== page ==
However, is this the right way to provide education? People like choice and the ability to exercise their consumer sovereignty. The more competition there is, the more of an incentive firms have to provide consumers with the best deal, in terms of quality, efficiency and hence price. We see this every day when we buy most goods. Many car salesrooms to visit – all the dealerships trying to offer us a better deal. Innovation in all industries – one phone is developed, only to be trumped by a slightly better one. This is only one of the many benefits of competition. Yet, education sectors are largely monopolies, run by the government. Many countries have a small private sector and there is substantial evidence to suggest that education standards in it are significantly higher. Research from Harvard University academics, covering 220,000 teenagers, suggests that competition from private schools improves achievement for all students. Martin West said:
“The more competition the state schools face for students, the stronger their incentive to perform at high levels…Our results suggest that students in state-run schools profit nearly as much from increased private school competition as do a nation’s students as a whole.”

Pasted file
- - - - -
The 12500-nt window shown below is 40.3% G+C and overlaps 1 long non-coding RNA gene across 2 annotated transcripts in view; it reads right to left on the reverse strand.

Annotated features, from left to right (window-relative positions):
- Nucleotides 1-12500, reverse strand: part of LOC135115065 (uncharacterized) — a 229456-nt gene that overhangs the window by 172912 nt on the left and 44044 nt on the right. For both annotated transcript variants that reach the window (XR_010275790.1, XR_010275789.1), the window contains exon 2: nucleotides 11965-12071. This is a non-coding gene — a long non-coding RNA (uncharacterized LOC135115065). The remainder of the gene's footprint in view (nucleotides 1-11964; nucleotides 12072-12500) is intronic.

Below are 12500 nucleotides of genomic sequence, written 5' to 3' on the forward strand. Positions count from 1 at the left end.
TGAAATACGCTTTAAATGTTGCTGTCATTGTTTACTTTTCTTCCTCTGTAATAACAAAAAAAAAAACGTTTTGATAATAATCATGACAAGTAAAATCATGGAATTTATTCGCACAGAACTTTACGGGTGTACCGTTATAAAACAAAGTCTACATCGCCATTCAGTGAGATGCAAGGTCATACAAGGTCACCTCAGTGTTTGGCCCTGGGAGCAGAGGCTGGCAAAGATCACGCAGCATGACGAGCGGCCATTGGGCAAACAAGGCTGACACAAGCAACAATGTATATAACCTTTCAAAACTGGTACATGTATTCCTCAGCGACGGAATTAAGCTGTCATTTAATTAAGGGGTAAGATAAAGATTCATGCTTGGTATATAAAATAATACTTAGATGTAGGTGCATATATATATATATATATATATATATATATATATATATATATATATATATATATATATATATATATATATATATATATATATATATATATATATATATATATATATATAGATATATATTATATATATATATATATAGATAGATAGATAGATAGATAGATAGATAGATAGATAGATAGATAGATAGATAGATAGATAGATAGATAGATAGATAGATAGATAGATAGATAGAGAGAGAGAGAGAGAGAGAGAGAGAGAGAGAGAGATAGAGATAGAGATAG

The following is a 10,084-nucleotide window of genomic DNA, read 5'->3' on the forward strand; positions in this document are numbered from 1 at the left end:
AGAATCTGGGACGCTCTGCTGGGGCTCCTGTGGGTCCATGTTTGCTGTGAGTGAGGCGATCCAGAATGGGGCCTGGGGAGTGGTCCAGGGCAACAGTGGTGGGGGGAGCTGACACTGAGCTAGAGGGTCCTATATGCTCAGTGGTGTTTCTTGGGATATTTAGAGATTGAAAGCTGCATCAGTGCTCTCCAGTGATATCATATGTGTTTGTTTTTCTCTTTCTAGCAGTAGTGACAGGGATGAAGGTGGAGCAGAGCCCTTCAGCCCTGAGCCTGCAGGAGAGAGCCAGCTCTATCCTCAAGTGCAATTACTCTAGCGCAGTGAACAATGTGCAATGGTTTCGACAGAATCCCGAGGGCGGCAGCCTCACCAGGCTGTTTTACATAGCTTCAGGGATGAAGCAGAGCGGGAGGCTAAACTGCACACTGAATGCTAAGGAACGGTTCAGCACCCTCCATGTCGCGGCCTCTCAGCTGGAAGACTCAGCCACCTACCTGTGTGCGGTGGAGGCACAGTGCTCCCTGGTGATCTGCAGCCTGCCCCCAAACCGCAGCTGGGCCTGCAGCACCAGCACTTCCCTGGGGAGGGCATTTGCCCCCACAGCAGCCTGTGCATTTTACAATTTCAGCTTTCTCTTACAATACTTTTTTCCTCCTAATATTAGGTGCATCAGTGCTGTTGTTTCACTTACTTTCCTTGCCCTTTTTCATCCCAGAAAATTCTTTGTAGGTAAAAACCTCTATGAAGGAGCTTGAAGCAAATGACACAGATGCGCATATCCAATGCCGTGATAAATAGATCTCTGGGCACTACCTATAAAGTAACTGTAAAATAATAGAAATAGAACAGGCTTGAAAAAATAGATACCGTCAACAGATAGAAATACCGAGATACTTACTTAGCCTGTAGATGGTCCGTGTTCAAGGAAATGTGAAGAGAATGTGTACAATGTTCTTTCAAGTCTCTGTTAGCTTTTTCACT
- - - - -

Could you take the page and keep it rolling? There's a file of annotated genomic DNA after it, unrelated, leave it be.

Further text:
The study concluded that an increase in the percentage of private school pupils made the education system more competitive and therefore more efficient, with an overall improvement in education standards. With so much evidence in favour of competition in other markets in addition to the above study, what makes education so different?
Or is it different? Should there be more competition in this sector – many economists, including Milton Friedman, say yes. He proposed a voucher scheme, whereby parents were given a voucher to cover the cost of sending their child to school. However, the parents could decide which school they sent their child to – a private one or a state run school. This meant that schools were in direct competition with each other to attract parents, their children and hence their money. Voucher schemes have been trialed in several places, most prominently in Sweden, where the independent sector has significantly expanded and results have improved. Is this a good policy? Should it be expanded and implemented in countries such as the UK and US? The following articles consider this.